Older homes often have distinctive character and features which can make them highly desirable. However, older properties generally aren’t as energy efficient as newer homes. This is why older homes can sometimes feel colder and may be more expensive to run.
Worry not, there are a number of ways to make your house more energy-efficient, saving you money in the long run and doing your bit to be more sustainable.
Understand when your property was built
It’s worthwhile taking the time to understand when your property was built. Having an understanding of the architecture and way your property was built helps to ensure the work you’re doing doesn’t create any issues when undertaking any renovation projects.
Properties in the UK will usually fall into four separate categories:
Properties made before 1919 are often built with solid walls throughout. The materials used to build are often breathable.
Interwar properties were built during the period between the start of the First World War and the end of the Second World War. These homes are built with cavity walls, meaning there are two ‘leaves’ of walls. The purpose of a cavity wall is to ensure no moisture penetrates the internal wall, keeping the home dry. Interwar homes can be some of the best quality builds and make for desirable properties.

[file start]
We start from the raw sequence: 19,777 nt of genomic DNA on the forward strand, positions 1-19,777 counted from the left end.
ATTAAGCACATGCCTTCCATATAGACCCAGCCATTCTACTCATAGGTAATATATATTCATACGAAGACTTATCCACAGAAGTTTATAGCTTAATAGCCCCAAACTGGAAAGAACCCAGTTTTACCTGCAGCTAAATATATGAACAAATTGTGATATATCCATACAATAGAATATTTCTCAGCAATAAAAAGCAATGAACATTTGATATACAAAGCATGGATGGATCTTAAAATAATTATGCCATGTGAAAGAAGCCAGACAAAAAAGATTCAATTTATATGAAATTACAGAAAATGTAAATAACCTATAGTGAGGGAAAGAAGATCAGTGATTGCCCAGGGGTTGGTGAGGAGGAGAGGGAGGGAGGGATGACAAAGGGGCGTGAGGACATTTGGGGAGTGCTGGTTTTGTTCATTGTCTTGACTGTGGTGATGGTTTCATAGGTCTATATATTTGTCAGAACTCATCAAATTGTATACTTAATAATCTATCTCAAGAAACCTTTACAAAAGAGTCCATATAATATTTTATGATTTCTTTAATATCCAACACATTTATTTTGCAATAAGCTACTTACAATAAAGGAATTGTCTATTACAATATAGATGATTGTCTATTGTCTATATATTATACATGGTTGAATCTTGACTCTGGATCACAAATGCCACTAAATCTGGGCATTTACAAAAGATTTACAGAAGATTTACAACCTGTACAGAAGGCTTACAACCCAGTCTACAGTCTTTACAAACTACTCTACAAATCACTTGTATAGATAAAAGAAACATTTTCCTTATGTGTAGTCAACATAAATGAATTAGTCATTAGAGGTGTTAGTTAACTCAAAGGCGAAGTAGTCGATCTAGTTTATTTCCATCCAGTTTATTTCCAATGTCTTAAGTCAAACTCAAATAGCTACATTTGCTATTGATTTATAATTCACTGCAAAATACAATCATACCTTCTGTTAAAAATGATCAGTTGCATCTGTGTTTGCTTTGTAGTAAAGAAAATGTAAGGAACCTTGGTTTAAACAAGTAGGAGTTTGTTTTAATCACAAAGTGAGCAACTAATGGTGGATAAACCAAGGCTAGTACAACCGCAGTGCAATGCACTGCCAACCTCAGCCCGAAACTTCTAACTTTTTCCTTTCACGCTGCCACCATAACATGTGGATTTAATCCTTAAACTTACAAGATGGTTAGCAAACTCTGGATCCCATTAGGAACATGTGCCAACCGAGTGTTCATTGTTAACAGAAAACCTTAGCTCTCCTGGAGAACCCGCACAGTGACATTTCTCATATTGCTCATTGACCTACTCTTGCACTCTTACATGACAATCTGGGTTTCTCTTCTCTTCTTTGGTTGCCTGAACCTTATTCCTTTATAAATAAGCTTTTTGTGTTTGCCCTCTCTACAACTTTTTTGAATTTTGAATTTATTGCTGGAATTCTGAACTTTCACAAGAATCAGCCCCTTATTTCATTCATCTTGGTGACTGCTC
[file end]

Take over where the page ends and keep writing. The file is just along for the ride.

Post-war – 2000
The post-war period saw a lot of experimentation as it sought to solve the housing problem following the Second World War. Towards the end of this era of property builds, large housing developers took the mantle. Properties built during this period are often considered to lack the quality of those before.
Properties built from 2000 onwards
Energy efficiency has become an increasingly discussed topic and housing developers and builders alike have taken steps to incorporate this into their builds. Despite this, there will be some homes from the start of this period which may need some improvements to ensure they’re as sustainable and energy efficient as possible.
Check your heating and boiler
A good place to start when looking to improve the energy efficiency of your home is to look at the heating and boiler. Check the radiators to see if there are any cold patches. If you notice a cold patch at the top of your radiator, it may need bleeding. If you notice a cold patch at the bottom of your radiator, it might be worth flushing the system.
Next, turn your attention to your boiler, has it been serviced recently? If your boiler hasn’t been replaced in the last ten years, it might be worth considering this. Consider the possibility of changing from a gas heat source and possibly adding some space for heat storage if you can.
Problems with heating older properties
Improving the heating system in an old home can sometimes be a pain. Much of the problems which occur are usually due to ventilation and moisture. If you’re struggling to know which option would be best for you, be sure to speak to an expert so they can give you the right advice for your home specifically.
Get smart with your heating